Keep Calm and Johnny Football: The Evolving Trademark Rights of College Athletes, pp. 246-248

John Grady
Mark S. Nagel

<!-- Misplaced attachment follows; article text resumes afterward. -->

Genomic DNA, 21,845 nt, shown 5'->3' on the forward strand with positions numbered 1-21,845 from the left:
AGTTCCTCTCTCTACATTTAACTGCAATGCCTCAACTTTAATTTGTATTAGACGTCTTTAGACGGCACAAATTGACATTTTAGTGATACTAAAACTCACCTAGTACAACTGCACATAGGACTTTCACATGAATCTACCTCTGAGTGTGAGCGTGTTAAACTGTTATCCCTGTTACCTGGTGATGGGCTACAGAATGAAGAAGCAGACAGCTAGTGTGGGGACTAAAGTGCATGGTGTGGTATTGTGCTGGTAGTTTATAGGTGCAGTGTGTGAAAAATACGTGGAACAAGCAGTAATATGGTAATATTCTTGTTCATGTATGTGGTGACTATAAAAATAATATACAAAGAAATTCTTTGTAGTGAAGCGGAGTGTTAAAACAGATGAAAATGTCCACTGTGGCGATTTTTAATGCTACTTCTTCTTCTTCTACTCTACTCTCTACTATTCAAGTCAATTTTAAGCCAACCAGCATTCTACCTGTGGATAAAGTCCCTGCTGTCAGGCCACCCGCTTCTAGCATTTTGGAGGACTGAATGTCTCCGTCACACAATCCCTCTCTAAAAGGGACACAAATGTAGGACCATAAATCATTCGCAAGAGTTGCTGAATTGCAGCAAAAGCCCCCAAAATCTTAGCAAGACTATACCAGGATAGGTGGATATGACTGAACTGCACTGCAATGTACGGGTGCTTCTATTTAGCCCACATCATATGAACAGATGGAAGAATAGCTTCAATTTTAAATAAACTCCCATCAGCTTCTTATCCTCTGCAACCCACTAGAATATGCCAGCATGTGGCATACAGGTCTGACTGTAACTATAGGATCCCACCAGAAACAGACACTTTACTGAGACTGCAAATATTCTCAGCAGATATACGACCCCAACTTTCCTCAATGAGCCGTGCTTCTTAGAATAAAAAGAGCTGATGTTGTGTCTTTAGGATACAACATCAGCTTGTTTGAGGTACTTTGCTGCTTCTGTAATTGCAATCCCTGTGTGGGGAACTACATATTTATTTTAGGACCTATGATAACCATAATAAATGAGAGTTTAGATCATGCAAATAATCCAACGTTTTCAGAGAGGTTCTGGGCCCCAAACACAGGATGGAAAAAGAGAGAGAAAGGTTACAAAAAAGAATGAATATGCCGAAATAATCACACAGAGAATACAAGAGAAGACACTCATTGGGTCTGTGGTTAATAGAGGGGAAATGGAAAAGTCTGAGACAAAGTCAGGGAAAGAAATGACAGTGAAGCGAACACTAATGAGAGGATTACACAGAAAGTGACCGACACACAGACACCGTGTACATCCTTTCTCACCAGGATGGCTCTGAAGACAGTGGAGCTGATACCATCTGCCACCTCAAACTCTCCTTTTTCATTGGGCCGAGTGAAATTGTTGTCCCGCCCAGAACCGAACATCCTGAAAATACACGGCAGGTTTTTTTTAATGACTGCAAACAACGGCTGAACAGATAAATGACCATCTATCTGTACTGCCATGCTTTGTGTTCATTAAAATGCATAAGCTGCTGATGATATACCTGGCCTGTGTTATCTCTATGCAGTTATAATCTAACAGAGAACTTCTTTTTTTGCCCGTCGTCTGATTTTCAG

On February 15, 2013, Heisman Trophy winner Johnny Manziel’s licensing company, JMAN2 Enterprises LLC, filed suit against Eric Vaughn, who had been selling a variety of shirts that featured the phrase “Keep Calm and Johnny Football” with various uses of Texas A&M’s color scheme and/or protected logos (Watson, 2013a). Manziel filed to register a trademark in his nickname “Johnny Football” during the 2012 season prior to winning the Heisman Trophy (the trademark registration was still pending approval before the U.S. Patent and Trademark Office [USPTO] at the time of this writing). His licensing company sued for federal trademark infringement under the Lanham Act as well as violation of Texas right of publicity and unfair competition laws (Keahey, 2013). The case sparked an interesting discussion among athletic department compliance personnel and intercollegiate athletic observers when the National Collegiate Athletic Association (NCAA) noted that Manziel could keep any profits he was awarded for enforcing his trademark rights against potential infringers without jeopardizing his eligibility (Watson, 2013a).